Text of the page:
Hate speech has become a serious problem in the western world where freedom of speech has been a cherished value and where modern technology permits citizens to express themselves more or less freely on the Internet. While the possibility for everyone to participate might be considered a positive development in a society; promoting democracy, for instance, the negative tendency to increase hatred is challenging and requires sufficient moderating on public discussion boards. Allowing anonymous comments seems to be particularly risky.  As a non face-to-face form of communication, computer mediated communication lends itself easily to misunderstandings and to non-intended interpretations by the recipients. Verbal aggression also seems to have developed into a special kind of risky humour or sport on the web, thus giving birth to phenomena called trolling or flaming, for example, that are particular to this form of communication.

From a linguistic point of view it is hard to define the specific characteristics of hate speech. Evidently, it often makes use of negatively connoted nouns and adjectives that serve to categorize and make negative judgments on people. Irony is often used too. One characteristic of this kind of discourse is that it makes strong claims and does not take into account various points of view. Therefore lack of moralization is often a feature of hate speech.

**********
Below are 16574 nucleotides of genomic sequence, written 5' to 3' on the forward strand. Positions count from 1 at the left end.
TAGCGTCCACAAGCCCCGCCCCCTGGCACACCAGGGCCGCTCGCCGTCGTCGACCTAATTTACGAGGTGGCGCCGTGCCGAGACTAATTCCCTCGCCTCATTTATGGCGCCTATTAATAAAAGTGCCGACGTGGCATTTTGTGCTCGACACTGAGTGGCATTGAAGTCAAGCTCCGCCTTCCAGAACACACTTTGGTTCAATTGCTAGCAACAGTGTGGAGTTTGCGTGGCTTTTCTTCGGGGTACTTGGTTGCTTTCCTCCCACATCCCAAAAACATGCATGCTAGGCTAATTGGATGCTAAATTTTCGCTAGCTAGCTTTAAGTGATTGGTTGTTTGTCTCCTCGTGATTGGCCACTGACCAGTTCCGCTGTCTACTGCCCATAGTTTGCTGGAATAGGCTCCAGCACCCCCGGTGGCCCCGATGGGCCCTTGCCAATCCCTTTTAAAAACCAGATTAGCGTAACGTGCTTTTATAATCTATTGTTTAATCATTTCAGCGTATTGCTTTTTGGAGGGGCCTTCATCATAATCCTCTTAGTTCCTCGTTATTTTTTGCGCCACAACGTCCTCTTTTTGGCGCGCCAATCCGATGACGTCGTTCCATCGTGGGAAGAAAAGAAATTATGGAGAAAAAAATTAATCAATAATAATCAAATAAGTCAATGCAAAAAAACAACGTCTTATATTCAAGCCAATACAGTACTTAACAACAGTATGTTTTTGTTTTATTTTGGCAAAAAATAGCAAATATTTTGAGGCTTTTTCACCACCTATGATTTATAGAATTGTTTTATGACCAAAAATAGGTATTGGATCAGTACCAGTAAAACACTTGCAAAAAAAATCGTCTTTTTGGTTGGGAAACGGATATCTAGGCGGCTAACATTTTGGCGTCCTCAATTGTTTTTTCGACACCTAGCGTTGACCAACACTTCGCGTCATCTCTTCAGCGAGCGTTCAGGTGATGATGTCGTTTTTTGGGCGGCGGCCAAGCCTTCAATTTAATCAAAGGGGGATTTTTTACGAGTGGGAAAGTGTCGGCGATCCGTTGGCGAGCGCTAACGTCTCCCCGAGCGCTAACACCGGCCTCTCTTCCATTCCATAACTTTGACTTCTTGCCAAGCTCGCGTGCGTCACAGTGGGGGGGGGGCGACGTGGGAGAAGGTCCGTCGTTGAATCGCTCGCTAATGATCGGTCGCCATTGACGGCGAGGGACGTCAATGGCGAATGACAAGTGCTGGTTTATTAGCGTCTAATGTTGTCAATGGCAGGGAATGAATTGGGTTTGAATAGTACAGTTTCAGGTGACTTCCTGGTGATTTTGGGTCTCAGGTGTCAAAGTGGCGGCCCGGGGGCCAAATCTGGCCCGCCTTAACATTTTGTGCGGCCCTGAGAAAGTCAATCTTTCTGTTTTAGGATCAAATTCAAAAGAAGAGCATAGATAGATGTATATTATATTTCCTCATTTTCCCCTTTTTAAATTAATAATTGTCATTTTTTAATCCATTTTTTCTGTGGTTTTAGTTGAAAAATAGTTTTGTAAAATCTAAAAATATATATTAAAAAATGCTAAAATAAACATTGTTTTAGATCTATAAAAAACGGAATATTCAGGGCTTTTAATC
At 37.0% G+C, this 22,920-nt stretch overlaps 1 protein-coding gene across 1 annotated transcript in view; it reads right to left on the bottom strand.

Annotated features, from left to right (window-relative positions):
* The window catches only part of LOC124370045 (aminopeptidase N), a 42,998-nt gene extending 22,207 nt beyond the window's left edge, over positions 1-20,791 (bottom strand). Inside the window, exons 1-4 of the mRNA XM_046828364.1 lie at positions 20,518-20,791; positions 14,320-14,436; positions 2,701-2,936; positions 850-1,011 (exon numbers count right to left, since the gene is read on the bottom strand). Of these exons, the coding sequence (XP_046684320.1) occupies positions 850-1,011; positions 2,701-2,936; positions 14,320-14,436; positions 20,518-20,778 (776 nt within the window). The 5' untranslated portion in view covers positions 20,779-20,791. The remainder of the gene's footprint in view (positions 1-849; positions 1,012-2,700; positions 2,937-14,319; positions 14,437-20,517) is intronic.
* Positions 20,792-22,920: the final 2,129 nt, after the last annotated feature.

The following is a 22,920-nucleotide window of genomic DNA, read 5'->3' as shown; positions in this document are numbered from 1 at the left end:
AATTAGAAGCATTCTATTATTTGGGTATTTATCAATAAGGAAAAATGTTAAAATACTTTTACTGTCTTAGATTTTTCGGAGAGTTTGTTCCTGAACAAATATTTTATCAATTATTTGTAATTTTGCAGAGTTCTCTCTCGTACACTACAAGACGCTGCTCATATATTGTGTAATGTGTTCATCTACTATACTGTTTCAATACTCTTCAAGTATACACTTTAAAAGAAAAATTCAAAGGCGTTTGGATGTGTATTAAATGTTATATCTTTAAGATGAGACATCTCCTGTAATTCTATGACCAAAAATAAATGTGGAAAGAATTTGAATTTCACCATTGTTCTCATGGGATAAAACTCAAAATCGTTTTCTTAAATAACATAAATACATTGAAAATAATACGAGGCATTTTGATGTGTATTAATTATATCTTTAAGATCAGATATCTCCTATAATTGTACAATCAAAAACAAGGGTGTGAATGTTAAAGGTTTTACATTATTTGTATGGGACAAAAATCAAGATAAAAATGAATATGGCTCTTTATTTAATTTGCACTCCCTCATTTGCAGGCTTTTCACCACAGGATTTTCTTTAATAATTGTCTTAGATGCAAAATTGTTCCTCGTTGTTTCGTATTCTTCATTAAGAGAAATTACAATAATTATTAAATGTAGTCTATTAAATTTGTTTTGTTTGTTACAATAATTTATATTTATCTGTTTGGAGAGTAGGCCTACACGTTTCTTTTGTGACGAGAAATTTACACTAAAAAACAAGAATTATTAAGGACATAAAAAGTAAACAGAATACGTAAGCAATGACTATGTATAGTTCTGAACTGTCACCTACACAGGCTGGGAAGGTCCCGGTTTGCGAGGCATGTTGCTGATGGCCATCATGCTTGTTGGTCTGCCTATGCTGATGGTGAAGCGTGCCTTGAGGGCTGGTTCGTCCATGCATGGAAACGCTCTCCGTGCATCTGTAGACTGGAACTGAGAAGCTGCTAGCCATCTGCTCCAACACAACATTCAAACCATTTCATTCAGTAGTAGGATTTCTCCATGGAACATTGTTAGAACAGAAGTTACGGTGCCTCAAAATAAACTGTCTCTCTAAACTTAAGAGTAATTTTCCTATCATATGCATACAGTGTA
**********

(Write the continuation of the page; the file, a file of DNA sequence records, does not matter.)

Report has it that the concept of hate crime entered the legal arena in the United States as recently as 1978, when California became the first state to introduce Legislation that specifically addressed crimes motivated by prejudice against a victim’s perceived group membership. (Grattet, Jenness and Curry 1998).

Conclusion

Journalists or media practitioners should ensure that they analyze, balance and disseminate information that is hate free to the public. They should continue to educate the masses on the need to avert the pitfalls of hate speech in the society. Media practitioners are duty bound to always commend government on areas that it performed better, and as well criticize her on where she got it wrong. Government should ensure that its policies are friendly to the citizenry, ensure equitable distribution of common wealth and see the protection of lives and property of its citizens as priority, at all times.

By Blaise Elumezie